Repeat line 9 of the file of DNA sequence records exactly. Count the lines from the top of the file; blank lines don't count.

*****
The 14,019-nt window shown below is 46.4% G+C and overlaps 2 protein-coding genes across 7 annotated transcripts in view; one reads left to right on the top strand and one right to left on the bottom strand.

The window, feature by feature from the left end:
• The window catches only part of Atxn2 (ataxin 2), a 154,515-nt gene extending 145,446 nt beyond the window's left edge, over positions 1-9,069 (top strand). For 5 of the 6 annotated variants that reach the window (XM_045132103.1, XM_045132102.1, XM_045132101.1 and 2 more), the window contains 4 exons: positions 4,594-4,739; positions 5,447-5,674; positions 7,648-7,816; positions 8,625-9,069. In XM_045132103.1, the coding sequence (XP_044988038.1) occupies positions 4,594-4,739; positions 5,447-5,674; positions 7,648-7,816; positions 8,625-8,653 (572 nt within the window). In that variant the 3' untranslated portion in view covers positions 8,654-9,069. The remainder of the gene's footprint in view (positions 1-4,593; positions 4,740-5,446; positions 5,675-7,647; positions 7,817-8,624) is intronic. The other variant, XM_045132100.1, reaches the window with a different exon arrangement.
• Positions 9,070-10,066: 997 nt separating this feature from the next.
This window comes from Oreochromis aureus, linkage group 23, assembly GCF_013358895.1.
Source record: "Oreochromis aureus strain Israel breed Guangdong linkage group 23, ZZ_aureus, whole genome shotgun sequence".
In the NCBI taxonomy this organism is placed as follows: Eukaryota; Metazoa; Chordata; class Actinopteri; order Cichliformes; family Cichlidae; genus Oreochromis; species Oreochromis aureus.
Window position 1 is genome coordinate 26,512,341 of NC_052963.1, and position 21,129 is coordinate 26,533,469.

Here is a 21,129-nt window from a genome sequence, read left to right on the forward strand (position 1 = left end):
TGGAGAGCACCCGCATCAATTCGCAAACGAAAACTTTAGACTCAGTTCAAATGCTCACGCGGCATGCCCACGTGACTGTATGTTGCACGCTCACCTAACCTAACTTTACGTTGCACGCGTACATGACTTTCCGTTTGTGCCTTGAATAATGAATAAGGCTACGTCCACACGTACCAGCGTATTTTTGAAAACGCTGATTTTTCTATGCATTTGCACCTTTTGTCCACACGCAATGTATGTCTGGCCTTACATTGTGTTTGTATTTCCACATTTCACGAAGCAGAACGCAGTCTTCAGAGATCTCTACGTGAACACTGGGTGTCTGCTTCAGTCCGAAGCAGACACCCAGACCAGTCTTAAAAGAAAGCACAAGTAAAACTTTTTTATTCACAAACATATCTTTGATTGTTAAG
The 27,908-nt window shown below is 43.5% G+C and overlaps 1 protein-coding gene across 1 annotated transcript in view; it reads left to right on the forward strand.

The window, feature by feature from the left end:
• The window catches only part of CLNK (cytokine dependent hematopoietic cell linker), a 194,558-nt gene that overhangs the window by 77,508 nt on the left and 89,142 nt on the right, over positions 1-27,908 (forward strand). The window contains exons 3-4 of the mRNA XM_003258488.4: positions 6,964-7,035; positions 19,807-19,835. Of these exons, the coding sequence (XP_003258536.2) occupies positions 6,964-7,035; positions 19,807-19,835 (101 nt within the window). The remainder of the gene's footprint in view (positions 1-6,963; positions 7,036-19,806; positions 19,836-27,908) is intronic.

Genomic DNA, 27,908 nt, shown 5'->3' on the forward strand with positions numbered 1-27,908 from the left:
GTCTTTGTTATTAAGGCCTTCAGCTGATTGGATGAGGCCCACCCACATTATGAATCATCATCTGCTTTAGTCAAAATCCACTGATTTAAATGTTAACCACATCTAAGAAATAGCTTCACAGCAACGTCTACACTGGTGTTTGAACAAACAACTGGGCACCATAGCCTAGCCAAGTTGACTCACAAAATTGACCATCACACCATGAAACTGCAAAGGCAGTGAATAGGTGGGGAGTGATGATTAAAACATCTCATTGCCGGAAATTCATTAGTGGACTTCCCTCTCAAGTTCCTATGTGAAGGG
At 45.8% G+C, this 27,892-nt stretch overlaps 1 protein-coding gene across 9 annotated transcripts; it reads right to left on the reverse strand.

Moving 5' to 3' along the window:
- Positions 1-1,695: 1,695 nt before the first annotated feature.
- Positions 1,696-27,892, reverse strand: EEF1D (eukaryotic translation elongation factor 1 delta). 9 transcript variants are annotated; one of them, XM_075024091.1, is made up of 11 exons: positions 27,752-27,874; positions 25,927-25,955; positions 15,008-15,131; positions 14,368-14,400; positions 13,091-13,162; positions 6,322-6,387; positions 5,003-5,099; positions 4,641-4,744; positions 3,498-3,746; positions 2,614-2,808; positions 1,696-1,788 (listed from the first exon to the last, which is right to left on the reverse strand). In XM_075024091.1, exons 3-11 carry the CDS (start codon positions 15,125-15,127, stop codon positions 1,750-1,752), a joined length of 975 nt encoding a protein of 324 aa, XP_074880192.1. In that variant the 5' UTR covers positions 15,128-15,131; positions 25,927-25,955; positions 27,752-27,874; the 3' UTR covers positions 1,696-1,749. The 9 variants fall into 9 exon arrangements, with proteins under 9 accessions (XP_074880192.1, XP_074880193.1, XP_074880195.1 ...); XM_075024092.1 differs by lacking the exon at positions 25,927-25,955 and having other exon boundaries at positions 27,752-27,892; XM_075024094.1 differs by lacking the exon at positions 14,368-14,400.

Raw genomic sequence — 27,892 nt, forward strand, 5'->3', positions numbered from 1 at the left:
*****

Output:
Here is a 21,129-nt window from a genome sequence, read left to right on the forward strand (position 1 = left end):